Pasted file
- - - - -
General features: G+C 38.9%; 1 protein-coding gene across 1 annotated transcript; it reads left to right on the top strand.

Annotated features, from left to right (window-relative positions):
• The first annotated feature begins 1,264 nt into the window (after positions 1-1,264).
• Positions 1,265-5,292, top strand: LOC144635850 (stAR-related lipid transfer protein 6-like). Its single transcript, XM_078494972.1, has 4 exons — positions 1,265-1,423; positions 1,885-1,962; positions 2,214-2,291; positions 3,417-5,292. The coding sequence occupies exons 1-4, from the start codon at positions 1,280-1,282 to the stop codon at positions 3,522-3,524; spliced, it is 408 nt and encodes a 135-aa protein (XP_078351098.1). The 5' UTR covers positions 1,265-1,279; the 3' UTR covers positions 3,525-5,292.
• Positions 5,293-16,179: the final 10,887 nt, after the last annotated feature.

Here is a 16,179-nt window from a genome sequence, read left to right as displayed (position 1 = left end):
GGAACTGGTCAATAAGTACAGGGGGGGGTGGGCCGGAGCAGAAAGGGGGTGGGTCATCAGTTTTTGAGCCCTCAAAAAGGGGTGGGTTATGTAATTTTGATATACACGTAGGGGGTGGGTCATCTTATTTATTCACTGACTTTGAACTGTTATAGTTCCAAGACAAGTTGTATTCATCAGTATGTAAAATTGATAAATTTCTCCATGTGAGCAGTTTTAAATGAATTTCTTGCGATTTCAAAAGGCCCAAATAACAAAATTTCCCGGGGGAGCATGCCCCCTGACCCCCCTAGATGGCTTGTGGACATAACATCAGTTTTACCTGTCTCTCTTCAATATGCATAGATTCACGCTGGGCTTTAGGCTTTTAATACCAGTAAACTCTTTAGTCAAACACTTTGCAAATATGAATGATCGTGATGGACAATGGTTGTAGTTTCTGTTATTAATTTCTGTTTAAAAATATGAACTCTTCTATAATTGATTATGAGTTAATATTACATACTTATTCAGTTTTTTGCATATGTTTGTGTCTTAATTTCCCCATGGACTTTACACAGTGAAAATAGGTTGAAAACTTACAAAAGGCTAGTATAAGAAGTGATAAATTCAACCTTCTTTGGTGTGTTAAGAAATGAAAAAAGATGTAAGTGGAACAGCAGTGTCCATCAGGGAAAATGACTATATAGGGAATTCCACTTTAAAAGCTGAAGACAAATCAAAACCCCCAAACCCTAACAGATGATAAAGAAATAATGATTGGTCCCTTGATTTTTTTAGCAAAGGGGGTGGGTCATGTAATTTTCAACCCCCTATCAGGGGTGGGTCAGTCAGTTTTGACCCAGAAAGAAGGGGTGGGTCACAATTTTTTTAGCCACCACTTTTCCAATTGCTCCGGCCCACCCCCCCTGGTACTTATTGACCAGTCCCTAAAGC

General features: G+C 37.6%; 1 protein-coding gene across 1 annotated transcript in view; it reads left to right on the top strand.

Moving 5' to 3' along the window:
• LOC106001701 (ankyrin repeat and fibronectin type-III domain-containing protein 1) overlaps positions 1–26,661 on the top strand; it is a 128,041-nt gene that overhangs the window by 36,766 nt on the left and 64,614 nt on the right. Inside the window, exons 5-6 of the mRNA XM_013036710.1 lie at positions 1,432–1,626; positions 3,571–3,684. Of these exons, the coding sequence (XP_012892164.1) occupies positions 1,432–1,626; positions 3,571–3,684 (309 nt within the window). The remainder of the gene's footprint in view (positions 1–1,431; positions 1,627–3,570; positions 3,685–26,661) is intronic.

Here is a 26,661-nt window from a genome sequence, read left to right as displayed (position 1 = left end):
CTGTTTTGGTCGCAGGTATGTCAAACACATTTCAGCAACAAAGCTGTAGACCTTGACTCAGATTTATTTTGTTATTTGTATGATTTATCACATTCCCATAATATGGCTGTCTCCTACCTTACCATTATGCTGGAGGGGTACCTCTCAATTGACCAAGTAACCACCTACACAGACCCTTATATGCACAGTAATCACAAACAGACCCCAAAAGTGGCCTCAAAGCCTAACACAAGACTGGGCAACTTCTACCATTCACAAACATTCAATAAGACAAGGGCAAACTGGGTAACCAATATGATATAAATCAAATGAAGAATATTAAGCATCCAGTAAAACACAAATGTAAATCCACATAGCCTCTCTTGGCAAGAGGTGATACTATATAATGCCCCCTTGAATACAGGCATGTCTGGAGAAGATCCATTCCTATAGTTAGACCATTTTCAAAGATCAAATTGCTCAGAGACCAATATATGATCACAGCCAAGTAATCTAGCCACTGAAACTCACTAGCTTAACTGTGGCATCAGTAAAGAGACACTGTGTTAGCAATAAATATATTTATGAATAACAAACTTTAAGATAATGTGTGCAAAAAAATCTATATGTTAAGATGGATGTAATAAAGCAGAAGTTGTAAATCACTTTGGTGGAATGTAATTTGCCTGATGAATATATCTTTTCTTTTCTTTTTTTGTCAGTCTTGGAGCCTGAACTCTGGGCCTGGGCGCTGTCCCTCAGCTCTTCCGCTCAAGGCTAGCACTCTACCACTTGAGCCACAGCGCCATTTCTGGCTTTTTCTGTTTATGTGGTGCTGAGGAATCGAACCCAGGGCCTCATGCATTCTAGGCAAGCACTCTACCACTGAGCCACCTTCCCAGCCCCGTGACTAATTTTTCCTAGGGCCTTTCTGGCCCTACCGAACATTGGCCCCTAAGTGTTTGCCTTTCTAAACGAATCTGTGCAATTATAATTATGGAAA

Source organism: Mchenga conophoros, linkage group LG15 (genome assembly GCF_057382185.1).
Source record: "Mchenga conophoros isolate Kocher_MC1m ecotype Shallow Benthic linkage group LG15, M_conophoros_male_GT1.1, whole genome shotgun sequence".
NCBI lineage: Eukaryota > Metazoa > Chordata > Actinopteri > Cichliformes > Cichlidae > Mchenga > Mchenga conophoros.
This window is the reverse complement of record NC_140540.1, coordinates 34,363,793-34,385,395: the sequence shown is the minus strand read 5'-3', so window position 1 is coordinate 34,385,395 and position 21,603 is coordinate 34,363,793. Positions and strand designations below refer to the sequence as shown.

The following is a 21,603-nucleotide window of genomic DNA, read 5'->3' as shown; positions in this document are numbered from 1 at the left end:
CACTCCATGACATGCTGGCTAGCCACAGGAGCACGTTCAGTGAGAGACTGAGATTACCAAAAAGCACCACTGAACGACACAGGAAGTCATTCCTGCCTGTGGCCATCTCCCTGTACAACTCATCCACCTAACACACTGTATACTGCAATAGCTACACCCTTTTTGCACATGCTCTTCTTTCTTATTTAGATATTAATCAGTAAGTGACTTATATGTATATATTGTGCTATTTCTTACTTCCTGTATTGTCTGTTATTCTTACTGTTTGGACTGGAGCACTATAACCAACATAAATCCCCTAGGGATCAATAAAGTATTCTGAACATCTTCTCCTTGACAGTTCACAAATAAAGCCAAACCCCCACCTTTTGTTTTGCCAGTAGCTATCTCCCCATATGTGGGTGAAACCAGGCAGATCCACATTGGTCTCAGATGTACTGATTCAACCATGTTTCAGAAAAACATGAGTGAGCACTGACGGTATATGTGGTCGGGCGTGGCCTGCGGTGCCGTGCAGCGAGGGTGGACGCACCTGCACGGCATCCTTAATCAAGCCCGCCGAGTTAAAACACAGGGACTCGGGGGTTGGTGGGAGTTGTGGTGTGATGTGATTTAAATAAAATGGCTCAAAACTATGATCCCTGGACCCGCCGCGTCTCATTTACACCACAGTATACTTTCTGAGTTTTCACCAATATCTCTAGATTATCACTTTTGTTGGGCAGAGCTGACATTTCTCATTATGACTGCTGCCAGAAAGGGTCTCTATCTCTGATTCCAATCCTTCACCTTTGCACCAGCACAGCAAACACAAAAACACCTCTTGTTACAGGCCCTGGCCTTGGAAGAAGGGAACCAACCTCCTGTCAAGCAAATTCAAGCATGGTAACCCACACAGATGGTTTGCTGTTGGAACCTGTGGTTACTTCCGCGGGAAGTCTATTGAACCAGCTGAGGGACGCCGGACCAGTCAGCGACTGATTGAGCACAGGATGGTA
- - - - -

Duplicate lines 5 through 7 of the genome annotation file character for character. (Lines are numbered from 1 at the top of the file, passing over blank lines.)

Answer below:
• Positions 5,293-16,179: the final 10,887 nt, after the last annotated feature.

Here is a 16,179-nt window from a genome sequence, read left to right as displayed (position 1 = left end):
GGAACTGGTCAATAAGTACAGGGGGGGGTGGGCCGGAGCAGAAAGGGGGTGGGTCATCAGTTTTTGAGCCCTCAAAAAGGGGTGGGTTATGTAATTTTGATATACACGTAGGGGGTGGGTCATCTTATTTATTCACTGACTTTGAACTGTTATAGTTCCAAGACAAGTTGTATTCATCAGTATGTAAAATTGATAAATTTCTCCATGTGAGCAGTTTTAAATGAATTTCTTGCGATTTCAAAAGGCCCAAATAACAAAATTTCCCGGGGGAGCATGCCCCCTGACCCCCCTAGATGGCTTGTGGACATAACATCAGTTTTACCTGTCTCTCTTCAATATGCATAGATTCACGCTGGGCTTTAGGCTTTTAATACCAGTAAACTCTTTAGTCAAACACTTTGCAAATATGAATGATCGTGATGGACAATGGTTGTAGTTTCTGTTATTAATTTCTGTTTAAAAATATGAACTCTTCTATAATTGATTATGAGTTAATATTACATACTTATTCAGTTTTTTGCATATGTTTGTGTCTTAATTTCCCCATGGACTTTACACAGTGAAAATAGGTTGAAAACTTACAAAAGGCTAGTATAAGAAGTGATAAATTCAACCTTCTTTGGTGTGTTAAGAAATGAAAAAAGATGTAAGTGGAACAGCAGTGTCCATCAGGGAAAATGACTATATAGGGAATTCCACTTTAAAAGCTGAAGACAAATCAAAACCCCCAAACCCTAACAGATGATAAAGAAATAATGATTGGTCCCTTGATTTTTTTAGCAAAGGGGGTGGGTCATGTAATTTTCAACCCCCTATCAGGGGTGGGTCAGTCAGTTTTGACCCAGAAAGAAGGGGTGGGTCACAATTTTTTTAGCCACCACTTTTCCAATTGCTCCGGCCCACCCCCCCTGGTACTTATTGACCAGTCCCTAAAGC